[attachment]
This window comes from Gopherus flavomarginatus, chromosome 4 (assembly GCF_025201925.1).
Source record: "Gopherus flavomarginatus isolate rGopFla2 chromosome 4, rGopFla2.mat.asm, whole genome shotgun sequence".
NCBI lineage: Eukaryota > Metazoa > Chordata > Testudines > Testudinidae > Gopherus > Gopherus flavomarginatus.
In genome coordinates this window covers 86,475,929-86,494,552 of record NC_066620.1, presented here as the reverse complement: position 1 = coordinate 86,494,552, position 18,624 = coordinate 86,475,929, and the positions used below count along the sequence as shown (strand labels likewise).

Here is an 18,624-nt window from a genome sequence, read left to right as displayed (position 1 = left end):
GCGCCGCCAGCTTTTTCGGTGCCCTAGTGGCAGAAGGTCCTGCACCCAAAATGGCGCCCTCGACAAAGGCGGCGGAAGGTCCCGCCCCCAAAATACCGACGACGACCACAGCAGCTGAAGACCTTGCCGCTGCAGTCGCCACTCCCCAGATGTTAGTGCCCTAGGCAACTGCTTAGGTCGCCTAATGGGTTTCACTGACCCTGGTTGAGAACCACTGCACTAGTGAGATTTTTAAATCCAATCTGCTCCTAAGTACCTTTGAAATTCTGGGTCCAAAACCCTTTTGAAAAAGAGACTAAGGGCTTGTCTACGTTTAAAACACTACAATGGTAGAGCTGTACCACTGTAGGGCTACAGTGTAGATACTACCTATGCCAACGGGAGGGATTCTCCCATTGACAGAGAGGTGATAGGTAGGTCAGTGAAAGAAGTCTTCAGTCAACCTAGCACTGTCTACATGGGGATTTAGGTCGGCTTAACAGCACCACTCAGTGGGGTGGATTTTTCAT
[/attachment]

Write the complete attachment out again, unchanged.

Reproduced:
This window comes from Gopherus flavomarginatus, chromosome 4 (assembly GCF_025201925.1).
Source record: "Gopherus flavomarginatus isolate rGopFla2 chromosome 4, rGopFla2.mat.asm, whole genome shotgun sequence".
NCBI lineage: Eukaryota > Metazoa > Chordata > Testudines > Testudinidae > Gopherus > Gopherus flavomarginatus.
In genome coordinates this window covers 86,475,929-86,494,552 of record NC_066620.1, presented here as the reverse complement: position 1 = coordinate 86,494,552, position 18,624 = coordinate 86,475,929, and the positions used below count along the sequence as shown (strand labels likewise).

Here is an 18,624-nt window from a genome sequence, read left to right as displayed (position 1 = left end):
GCGCCGCCAGCTTTTTCGGTGCCCTAGTGGCAGAAGGTCCTGCACCCAAAATGGCGCCCTCGACAAAGGCGGCGGAAGGTCCCGCCCCCAAAATACCGACGACGACCACAGCAGCTGAAGACCTTGCCGCTGCAGTCGCCACTCCCCAGATGTTAGTGCCCTAGGCAACTGCTTAGGTCGCCTAATGGGTTTCACTGACCCTGGTTGAGAACCACTGCACTAGTGAGATTTTTAAATCCAATCTGCTCCTAAGTACCTTTGAAATTCTGGGTCCAAAACCCTTTTGAAAAAGAGACTAAGGGCTTGTCTACGTTTAAAACACTACAATGGTAGAGCTGTACCACTGTAGGGCTACAGTGTAGATACTACCTATGCCAACGGGAGGGATTCTCCCATTGACAGAGAGGTGATAGGTAGGTCAGTGAAAGAAGTCTTCAGTCAACCTAGCACTGTCTACATGGGGATTTAGGTCGGCTTAACAGCACCACTCAGTGGGGTGGATTTTTCAT